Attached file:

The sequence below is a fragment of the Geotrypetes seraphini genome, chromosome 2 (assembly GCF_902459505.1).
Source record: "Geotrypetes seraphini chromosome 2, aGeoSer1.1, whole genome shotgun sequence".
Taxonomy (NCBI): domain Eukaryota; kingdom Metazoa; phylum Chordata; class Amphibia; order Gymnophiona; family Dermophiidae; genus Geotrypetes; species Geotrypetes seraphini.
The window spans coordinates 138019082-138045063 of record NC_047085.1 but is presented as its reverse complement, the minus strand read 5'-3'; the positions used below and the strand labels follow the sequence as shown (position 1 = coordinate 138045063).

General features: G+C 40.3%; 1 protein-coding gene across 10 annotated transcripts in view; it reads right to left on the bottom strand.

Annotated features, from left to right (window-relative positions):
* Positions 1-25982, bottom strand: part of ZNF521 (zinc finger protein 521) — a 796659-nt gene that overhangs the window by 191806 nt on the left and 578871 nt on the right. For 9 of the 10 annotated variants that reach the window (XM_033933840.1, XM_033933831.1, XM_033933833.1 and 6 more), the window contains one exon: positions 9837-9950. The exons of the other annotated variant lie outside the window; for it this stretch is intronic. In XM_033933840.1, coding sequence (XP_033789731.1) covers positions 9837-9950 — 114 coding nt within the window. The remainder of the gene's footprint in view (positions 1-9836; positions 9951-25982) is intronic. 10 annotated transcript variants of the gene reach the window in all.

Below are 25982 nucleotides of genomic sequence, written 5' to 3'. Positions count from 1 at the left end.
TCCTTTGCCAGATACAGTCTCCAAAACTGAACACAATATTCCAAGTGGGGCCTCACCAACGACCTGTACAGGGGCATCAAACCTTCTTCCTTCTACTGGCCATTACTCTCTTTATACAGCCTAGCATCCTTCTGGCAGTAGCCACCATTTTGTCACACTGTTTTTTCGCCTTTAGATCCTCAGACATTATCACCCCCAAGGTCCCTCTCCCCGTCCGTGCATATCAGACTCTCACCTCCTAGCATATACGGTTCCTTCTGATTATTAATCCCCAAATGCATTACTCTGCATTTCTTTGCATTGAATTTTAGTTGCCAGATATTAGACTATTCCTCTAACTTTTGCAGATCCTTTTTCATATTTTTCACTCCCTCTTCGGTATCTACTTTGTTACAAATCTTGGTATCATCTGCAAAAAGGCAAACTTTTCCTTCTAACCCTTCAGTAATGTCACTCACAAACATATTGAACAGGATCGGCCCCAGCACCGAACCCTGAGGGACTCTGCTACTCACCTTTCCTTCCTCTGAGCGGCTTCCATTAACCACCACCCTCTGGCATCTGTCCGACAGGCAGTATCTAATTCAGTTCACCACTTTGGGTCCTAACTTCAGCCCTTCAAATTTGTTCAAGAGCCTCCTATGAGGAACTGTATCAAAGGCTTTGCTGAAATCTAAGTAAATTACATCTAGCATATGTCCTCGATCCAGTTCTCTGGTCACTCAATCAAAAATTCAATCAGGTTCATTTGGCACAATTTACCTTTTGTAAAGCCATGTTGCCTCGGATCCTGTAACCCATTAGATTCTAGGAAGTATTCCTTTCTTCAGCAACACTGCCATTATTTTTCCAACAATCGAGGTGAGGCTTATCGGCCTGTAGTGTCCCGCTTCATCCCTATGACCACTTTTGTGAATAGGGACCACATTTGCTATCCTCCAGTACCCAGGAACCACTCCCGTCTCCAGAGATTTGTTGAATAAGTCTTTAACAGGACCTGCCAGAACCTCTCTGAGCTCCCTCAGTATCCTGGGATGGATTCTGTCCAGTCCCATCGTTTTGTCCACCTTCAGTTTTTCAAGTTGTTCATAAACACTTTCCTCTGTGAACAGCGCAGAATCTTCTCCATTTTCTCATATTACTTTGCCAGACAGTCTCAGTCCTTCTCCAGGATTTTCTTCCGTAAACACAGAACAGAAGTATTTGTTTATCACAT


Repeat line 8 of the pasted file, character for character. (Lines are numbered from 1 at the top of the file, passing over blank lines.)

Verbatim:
Below are 25982 nucleotides of genomic sequence, written 5' to 3'. Positions count from 1 at the left end.